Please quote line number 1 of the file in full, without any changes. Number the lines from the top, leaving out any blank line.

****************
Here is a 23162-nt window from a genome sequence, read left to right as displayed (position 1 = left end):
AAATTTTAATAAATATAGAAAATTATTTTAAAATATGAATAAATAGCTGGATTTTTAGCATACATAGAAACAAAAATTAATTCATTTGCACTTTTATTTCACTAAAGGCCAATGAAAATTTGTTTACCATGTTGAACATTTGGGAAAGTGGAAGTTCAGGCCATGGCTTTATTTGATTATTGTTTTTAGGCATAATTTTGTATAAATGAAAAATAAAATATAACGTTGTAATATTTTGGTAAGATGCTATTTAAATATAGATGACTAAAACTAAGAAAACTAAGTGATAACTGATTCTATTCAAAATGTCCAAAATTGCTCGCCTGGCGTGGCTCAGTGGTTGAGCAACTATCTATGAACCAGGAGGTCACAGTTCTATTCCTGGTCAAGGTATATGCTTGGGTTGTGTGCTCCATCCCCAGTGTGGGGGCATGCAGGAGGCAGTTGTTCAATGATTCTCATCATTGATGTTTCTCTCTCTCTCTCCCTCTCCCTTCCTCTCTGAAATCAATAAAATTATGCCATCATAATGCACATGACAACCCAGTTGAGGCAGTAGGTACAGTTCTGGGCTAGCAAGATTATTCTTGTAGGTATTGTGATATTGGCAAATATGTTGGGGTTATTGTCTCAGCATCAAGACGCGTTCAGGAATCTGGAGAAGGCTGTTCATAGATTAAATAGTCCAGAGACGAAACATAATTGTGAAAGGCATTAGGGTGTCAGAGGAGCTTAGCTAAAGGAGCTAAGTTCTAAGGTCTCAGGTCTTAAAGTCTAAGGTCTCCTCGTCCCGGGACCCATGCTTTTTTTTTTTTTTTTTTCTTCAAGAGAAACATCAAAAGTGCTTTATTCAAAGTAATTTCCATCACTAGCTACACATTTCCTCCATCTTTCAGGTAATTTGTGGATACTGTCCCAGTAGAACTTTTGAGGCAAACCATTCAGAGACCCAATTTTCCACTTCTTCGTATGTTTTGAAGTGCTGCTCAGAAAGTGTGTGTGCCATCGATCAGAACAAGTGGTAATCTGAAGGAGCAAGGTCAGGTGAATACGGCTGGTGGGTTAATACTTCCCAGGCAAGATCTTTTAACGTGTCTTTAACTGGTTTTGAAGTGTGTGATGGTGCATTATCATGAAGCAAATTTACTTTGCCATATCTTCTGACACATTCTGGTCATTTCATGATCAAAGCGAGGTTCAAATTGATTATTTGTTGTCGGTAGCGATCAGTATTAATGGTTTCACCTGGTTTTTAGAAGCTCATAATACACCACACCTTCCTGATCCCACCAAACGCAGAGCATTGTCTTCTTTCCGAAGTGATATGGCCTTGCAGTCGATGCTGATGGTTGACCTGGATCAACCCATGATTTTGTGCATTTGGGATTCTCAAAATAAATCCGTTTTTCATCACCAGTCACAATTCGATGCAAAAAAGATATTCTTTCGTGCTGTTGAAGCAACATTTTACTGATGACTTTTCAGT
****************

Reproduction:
Here is a 23162-nt window from a genome sequence, read left to right as displayed (position 1 = left end):